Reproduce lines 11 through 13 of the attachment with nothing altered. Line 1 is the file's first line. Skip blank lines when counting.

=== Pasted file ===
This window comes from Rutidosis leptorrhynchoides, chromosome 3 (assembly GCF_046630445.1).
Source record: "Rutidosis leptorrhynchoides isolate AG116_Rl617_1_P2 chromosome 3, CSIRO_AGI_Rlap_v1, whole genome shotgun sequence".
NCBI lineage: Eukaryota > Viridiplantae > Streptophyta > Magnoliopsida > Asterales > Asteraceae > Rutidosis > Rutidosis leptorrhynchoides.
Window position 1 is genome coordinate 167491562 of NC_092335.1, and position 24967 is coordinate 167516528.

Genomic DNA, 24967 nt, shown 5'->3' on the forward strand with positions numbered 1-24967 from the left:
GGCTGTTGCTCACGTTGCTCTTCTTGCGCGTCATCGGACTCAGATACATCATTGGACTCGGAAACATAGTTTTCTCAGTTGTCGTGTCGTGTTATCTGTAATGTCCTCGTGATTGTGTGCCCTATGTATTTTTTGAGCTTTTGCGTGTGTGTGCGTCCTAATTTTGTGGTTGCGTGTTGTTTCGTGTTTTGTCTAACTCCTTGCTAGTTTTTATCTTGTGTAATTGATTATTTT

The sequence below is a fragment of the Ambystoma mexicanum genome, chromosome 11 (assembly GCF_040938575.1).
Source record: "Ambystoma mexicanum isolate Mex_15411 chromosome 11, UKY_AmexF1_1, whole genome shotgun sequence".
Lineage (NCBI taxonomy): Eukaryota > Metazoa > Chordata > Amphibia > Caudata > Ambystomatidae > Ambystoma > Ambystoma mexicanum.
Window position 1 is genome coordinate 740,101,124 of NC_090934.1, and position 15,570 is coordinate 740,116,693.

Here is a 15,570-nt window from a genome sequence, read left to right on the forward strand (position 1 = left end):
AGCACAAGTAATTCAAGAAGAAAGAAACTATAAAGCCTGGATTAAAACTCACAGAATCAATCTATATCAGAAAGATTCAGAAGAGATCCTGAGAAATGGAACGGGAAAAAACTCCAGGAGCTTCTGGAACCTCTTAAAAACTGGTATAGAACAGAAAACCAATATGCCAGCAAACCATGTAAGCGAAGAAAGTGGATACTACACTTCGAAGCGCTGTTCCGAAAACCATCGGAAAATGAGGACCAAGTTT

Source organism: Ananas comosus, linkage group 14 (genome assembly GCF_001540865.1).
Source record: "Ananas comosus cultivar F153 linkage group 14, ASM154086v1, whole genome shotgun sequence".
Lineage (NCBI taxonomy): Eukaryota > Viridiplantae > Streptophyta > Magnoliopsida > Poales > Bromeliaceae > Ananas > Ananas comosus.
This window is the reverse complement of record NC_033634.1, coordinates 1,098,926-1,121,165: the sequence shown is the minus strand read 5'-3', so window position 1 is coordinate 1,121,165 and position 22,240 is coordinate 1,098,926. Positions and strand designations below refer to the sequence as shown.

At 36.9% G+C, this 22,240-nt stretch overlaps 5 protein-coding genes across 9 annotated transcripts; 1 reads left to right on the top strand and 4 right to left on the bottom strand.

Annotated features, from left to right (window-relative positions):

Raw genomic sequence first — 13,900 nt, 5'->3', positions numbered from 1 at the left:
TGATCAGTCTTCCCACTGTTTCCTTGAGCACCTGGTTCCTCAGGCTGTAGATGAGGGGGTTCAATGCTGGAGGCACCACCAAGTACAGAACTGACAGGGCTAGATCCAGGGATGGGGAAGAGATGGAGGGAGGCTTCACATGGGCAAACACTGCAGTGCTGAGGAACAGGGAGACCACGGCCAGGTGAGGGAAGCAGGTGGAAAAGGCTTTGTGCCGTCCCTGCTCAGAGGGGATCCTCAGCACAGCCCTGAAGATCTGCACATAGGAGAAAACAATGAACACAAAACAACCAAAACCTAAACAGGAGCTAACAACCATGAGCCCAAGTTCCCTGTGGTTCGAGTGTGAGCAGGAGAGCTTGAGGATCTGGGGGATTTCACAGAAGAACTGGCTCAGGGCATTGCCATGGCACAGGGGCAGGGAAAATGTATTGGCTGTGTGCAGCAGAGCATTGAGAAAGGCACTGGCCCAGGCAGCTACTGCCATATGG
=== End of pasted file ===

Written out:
Here is a 15,570-nt window from a genome sequence, read left to right on the forward strand (position 1 = left end):
AGCACAAGTAATTCAAGAAGAAAGAAACTATAAAGCCTGGATTAAAACTCACAGAATCAATCTATATCAGAAAGATTCAGAAGAGATCCTGAGAAATGGAACGGGAAAAAACTCCAGGAGCTTCTGGAACCTCTTAAAAACTGGTATAGAACAGAAAACCAATATGCCAGCAAACCATGTAAGCGAAGAAAGTGGATACTACACTTCGAAGCGCTGTTCCGAAAACCATCGGAAAATGAGGACCAAGTTT

Source organism: Ananas comosus, linkage group 14 (genome assembly GCF_001540865.1).